1. The validity of evidence for intact peptide absorption, derived from analysis of the relation of water and total solute absorption, has been tested.
2. Solute and water absorption from saline solutions of the disaccharide maltose have been studied in the normal human jejunum, using a double-lumen perfusion technique with a proximal occlusive balloon. It was expected that maltose would yield very different results from peptides, because maltose is virtually completely hydrolysed before absorption, whereas a proportion at least of some peptides is transported into the intestinal mucosal cells before hydrolysis. This expectation was not confirmed by experiment.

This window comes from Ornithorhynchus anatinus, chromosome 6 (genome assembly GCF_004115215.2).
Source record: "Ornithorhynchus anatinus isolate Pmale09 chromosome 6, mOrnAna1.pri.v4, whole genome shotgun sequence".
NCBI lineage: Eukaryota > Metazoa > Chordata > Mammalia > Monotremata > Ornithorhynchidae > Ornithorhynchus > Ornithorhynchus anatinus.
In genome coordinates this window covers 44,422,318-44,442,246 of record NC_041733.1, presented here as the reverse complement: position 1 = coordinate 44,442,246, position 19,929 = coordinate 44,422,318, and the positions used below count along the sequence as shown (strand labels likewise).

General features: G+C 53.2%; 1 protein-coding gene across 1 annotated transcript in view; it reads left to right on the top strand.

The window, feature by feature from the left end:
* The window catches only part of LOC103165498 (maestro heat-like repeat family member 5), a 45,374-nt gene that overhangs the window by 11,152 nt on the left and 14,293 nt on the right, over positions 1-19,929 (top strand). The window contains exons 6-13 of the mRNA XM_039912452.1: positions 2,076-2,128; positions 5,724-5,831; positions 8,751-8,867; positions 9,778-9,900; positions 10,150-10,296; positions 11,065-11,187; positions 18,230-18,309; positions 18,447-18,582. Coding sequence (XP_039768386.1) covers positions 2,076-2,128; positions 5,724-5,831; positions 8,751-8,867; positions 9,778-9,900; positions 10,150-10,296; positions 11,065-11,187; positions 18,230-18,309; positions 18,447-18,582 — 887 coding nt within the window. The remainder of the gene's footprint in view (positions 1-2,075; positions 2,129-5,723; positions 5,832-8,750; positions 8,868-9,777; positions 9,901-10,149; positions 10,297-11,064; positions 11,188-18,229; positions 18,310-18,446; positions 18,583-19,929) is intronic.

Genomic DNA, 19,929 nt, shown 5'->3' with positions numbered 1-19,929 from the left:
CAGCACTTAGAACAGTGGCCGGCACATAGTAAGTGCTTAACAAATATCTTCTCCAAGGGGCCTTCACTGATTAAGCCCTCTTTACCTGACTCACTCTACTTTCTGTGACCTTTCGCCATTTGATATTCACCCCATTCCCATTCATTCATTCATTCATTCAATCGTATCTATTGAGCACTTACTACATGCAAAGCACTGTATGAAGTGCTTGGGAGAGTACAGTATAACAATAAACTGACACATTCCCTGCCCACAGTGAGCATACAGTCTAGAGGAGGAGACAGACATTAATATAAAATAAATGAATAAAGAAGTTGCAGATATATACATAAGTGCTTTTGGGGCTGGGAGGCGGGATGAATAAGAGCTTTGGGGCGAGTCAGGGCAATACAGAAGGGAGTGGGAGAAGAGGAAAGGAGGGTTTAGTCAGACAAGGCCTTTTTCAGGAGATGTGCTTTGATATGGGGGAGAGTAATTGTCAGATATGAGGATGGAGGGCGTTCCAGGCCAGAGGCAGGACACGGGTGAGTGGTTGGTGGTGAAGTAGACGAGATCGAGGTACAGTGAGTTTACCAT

3. The assumption that the absorbate is always isotonic with plasma has been tested by altering the osmolality of glucose/saline solutions perfused in the jejunal lumen. This assumption was not substantiated by experiment, as when the luminal fluid was hypertonic to plasma, so was the absorbate.
4. It is suggested that our findings with peptides and saccharides could be explained by the production of a hypertonic absorbate by hydrolysis of these solutes to their monomer units. We therefore conclude that analyses of the relation of net solute and water absorption cannot be used to predict the form in which peptides enter the mucosal cells.